Allergen – Inhalant-IgE Birch Plus
Apple; apricot; birch pollen; carrot; cherry; hazelnut; peach; pear; plum; white potato
The oral allergy syndrome (OAS), also referred to as the pollen-food allergy syndrome, is a unique form of food allergy characterized by a localized reaction of the mouth and throat that occurs when affected individuals eat certain fresh fruits and vegetables. Patients with allergy to birch pollen will also often have allergies to one or more food allergens including apple, carrot, hazelnut, white potato, pear, plum, peach, cherry, and apricot. Individuals with OAS experience contact urticaria (itching and hives) that is confined almost exclusively to the mouth and throat upon ingestion of the triggering food. This condition only rarely affects other target organs. Characteristic symptoms of OAS include itching of the lips, palate, tongue, and throat. OAS is a self-limiting condition with symptoms that occur immediately on contact with foods and typically resolve rapidly. It is important to differentiate these symptoms from systemic and life-threatening allergic throat constricting reactions that can occur during anaphylaxis. It is interesting to note that individuals with OAS to certain food groups frequently suffer from allergy to related nonfood allergens. Allergy to certain nonfood allergens (such as pollens) appears to predispose individuals for the development of associated food allergy.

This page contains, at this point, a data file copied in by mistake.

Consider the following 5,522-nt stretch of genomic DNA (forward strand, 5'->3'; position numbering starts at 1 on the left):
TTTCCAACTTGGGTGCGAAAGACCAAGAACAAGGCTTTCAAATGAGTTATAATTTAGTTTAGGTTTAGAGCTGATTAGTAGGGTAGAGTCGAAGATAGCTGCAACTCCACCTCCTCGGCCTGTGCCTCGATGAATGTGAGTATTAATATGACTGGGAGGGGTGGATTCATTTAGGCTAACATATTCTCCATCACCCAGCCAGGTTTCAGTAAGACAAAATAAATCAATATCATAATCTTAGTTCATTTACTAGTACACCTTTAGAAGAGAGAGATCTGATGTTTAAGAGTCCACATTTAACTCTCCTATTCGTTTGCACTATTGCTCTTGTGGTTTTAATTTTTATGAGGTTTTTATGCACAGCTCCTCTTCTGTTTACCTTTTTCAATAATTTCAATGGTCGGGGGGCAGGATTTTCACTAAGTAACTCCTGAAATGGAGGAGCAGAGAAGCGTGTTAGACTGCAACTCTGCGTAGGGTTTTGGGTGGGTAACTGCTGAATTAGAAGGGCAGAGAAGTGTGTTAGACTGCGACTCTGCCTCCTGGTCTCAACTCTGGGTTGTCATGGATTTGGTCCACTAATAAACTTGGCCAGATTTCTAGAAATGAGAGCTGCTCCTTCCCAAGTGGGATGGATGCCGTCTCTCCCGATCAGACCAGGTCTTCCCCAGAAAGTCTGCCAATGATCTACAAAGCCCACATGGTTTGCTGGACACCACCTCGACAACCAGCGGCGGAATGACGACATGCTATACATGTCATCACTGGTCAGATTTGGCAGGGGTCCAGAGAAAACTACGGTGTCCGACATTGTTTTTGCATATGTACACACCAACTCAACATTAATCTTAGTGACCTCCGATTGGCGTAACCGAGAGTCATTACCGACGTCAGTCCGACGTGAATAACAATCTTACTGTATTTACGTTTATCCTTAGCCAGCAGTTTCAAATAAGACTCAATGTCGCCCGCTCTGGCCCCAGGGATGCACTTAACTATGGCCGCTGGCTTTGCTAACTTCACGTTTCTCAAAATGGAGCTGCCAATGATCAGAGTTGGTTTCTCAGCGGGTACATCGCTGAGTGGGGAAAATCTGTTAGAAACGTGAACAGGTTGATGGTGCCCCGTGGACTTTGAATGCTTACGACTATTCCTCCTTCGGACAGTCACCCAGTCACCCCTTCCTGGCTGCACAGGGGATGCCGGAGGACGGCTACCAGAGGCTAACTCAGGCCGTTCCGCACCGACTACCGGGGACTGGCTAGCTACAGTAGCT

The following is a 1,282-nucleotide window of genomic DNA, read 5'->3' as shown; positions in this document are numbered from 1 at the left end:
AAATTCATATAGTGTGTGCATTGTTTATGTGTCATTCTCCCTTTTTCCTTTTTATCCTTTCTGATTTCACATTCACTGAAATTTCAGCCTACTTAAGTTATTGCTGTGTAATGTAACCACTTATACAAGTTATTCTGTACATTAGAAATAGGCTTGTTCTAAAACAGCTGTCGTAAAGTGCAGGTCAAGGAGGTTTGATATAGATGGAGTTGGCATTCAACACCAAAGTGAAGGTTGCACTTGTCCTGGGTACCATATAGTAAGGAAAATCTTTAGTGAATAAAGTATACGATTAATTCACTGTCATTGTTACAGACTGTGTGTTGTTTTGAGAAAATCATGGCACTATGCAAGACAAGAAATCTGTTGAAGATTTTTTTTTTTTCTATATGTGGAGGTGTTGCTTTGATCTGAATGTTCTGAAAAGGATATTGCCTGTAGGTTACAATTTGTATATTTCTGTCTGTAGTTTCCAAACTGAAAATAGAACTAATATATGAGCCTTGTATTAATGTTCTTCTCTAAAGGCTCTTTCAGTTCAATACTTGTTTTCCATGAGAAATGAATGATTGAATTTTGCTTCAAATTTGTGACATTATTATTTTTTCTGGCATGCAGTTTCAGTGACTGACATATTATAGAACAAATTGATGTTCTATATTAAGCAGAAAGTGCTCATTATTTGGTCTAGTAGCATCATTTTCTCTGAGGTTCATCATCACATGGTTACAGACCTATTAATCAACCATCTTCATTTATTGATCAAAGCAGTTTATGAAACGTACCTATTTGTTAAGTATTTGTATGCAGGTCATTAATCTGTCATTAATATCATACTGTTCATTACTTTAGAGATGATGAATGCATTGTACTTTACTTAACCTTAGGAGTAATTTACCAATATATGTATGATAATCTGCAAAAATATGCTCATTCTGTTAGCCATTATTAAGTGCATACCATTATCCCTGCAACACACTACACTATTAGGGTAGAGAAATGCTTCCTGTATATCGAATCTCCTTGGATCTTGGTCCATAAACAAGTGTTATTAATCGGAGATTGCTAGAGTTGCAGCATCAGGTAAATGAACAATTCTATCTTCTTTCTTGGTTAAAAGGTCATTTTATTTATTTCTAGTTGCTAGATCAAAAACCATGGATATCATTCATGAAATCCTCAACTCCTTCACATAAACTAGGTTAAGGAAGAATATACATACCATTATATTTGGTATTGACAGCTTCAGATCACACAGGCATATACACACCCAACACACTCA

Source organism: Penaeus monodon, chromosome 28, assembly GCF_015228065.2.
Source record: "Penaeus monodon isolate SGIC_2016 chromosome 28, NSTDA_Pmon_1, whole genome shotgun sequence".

One 8.5 mL red-top tube or one 8.5 mL gel-barrier tube
Recently administered isotopes; improper labeling; gross hemolysis